LUNENBURG, Vt. -- It is loud, it is dirty, and it is dangerous.
And it is art, say chain-saw carvers who can use their noisy saws to turn logs into bears, benches, eagles, and just about everything in between.
"You've got to be mechanically inclined to do this," said Mark Fontaine, who started carving with a chain saw three years ago and now sells bears and other pieces from the front lawn of his house in Vermont's northeastern corner. "You've got to run power tools without hurting yourself."
It helps to be strong enough to control the chain saw without cutting off a limb in the process. A logging background also is useful -- as is artistic ability.
Fontaine, who grew up in a longtime logging family in Groveton, N.H., has all three going for him. He never wanted to go into logging. "I knew I was going to make my living off my artwork," he said. "I just wasn't sure how."
Before he started making that living from his art, Fontaine, 34, worked in construction, drove trucks in Alaska, was a laborer on the local railroad and was part of a dynamite crew.
He said he started carving wood with a knife "as soon as I was old enough to cut myself," but he only picked up a chain saw and tackled a big piece of white pine about three years ago. As soon as he did it, he was hooked.
The chain saw is a fast, unwieldy tool, and it takes a special skill to turn out pieces that look like art. The archetypal chain-saw creation, the bear, often comes out looking crude and rough-hewn.
But Fontaine brings a delicacy to his work, and his bears, which cost from $50 to $550 and more, really are cute. They are stained with porch stain and linseed oil, and they have black hematite stones for eyes.
Fontaine does not want to make bears for a living. He also does eagles, benches, and trees, and he has carved on commission diverse items such as newel posts, a Mack truck, rainbow trout, a caricature moose, and a host of other animals.
He just delivered an 8-foot-tall beaver to a convenience store in Lancaster, N.H. He has done several dragons and was recently commissioned to do a gargoyle. He would like to do more human figures.
But bears are the bread and butter of the chain saw-carving business, Fontaine said.
"Ninety percent of my orders are bears," he said. "I can carve anything to order."
Fontaine does all the carving in the garage of the home he shares with his 6-year-old son. He wears shorts, sandals, ear and eye protection, and thick gloves.
"You've got to be able to run the saw without cutting yourself," he said.
He has nine chain saws with different sizes and different blades -- one painted in the colors of the American flag. He said he only uses Vermont pine, and he signs and dates every piece he makes. He sells retail from his front lawn, and from Marshall Enterprises, a large dealer of chain-saw art in Stowe that sells the work of about 15 chain-saw artists.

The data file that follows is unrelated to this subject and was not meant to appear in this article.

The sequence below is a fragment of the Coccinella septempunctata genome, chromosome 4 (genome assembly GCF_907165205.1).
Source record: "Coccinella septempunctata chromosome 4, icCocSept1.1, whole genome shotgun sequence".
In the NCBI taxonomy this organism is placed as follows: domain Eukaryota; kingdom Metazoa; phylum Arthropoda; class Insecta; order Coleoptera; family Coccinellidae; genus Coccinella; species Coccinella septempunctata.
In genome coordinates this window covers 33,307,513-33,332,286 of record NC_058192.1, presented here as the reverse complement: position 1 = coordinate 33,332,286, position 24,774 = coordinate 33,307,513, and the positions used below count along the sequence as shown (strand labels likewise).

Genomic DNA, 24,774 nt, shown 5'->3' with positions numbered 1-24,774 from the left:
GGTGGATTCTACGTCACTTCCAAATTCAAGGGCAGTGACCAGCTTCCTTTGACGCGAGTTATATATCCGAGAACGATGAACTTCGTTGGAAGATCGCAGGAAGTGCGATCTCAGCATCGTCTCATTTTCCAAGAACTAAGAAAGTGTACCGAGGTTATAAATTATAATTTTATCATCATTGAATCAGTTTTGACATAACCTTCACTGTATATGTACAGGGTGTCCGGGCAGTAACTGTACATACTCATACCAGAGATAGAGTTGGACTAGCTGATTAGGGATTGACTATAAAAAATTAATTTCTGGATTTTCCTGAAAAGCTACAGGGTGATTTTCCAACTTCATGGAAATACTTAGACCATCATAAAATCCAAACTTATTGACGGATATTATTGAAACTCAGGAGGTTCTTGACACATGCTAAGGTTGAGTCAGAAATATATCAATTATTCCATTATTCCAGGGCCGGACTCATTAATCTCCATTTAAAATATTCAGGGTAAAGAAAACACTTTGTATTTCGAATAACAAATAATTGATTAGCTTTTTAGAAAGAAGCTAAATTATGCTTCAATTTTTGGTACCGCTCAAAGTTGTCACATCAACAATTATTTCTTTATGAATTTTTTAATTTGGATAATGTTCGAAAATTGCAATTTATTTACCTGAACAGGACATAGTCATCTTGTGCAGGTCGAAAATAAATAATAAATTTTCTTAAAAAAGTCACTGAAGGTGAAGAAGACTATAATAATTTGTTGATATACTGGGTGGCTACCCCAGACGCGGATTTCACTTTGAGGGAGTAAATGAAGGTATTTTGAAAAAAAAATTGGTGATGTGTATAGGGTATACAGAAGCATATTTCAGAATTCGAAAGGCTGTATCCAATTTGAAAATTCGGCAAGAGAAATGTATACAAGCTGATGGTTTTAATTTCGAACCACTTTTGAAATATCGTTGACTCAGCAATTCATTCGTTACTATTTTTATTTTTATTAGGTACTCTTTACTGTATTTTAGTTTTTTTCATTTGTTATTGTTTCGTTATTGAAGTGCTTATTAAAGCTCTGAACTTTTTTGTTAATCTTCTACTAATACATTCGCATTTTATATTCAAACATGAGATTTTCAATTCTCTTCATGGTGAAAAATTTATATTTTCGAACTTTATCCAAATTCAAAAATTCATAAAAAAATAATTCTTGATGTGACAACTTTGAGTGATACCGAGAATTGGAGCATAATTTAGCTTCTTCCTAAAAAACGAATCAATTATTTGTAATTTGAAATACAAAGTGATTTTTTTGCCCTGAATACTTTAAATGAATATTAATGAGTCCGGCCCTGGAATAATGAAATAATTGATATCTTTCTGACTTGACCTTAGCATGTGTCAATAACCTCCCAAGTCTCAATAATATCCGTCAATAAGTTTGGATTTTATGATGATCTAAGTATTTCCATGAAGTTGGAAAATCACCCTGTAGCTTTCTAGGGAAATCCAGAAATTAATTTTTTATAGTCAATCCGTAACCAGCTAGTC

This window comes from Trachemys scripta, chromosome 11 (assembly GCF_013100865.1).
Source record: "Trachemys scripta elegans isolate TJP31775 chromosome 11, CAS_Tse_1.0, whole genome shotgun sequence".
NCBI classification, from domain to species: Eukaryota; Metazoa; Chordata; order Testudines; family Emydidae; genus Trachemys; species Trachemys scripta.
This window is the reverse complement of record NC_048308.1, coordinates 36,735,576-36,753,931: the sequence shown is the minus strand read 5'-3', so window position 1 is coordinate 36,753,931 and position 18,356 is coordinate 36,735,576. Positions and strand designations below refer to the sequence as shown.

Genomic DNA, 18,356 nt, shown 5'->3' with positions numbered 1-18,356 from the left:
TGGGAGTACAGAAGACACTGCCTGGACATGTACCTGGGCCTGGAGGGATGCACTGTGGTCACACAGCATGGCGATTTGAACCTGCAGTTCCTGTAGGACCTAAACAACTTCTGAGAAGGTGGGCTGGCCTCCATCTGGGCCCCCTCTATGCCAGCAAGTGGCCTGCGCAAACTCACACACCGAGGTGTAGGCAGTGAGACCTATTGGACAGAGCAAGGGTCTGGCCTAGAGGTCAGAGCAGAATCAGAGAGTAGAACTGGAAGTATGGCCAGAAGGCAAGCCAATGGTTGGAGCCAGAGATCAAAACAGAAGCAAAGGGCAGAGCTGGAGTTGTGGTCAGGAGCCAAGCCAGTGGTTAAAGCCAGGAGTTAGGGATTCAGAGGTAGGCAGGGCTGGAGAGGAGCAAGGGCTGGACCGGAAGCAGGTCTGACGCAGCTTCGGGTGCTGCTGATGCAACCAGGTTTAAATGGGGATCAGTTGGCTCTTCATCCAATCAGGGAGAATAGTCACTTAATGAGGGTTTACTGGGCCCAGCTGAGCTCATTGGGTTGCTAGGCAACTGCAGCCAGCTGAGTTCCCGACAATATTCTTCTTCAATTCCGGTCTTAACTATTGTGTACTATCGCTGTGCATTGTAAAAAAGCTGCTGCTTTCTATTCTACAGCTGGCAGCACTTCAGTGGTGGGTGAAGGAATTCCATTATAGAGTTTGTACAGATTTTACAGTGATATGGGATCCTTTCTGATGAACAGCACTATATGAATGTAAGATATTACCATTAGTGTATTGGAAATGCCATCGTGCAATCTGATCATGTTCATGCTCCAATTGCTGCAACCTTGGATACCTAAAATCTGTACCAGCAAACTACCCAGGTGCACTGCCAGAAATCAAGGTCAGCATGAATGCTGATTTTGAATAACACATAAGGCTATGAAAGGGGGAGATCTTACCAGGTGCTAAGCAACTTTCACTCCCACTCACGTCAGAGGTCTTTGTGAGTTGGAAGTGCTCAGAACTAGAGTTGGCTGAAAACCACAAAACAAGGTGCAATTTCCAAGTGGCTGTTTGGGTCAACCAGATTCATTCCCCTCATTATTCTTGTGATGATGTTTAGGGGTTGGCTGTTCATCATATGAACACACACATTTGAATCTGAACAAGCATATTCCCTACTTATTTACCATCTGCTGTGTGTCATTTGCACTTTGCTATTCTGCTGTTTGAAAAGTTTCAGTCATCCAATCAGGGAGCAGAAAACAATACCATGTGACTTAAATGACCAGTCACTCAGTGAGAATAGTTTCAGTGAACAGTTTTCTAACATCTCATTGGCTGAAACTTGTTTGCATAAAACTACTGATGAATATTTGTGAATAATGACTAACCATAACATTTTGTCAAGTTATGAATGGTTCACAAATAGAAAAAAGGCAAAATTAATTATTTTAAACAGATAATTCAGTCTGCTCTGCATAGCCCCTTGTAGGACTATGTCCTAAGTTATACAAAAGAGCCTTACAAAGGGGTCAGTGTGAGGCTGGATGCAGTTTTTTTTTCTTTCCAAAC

Fontaine has never been to a craft show and does not plan to go. He just lines up his wares on the front lawn of his house and waits for travelers passing by to stop in and buy something.
"I don't need to go anywhere," said Fontaine. "I can stay right here."
Chain-saw art is popular all over North America, especially in areas with a tradition of logging. Doing the work is popular, and the pieces fly off Fontaine's lawn.
"Sales isn't a problem," said Fontaine, who refused to say how long it takes him to carve a bear.
"I take pride in my bears," he said. "I'm not trying to do production. It's an original piece of artwork. Some people want a special piece of Vermont they can bring home with them."
Chain-saw art has not won the respect of the mainstream art or craft community. While there were metal artists and woodworkers among the potters, glassblowers, weavers, and painters on the recent Open Studio Tour put on by the Vermont Crafts Council, there were not any chain-saw artists on the tour.
Part of the problem might be the subject matter that chain-saw art often takes -- such as trolls and gnomes. But Martha Fitch, the executive director of the Vermont Crafts Council, said chain-saw art should not be treated any differently from other sculpture.
"The whole art of sculpture is seeing the form inside the material, and cutting away the part that doesn't belong," she said. "People using chain saws to do that are doing the same thing as people using tools to cut away a part of granite."
It takes considerable skill, and it is dangerous, she added.
"Underlying some of the interest is that it's scary," Fitch said.
The Vermont Folklife Center recently held a show with the work of a Quebec chain-saw artist, said the center's director, Jane Beck.
Beck has not bought any chain-saw art for her home or garden.
But "I don't have flamingos either," Beck said. "I don't tend to decorate my yard."
Fontaine is not concerned about the opinion of the mainstream art community. He has always known chain-saw artistry was not a highbrow undertaking.
"We're not really considered real artists because we use a chain saw," he said. "We're the hillbillies of the artist feeding chain."
But he does not care.
"The people that do buy my product . . . their appreciation is enough for me," he said.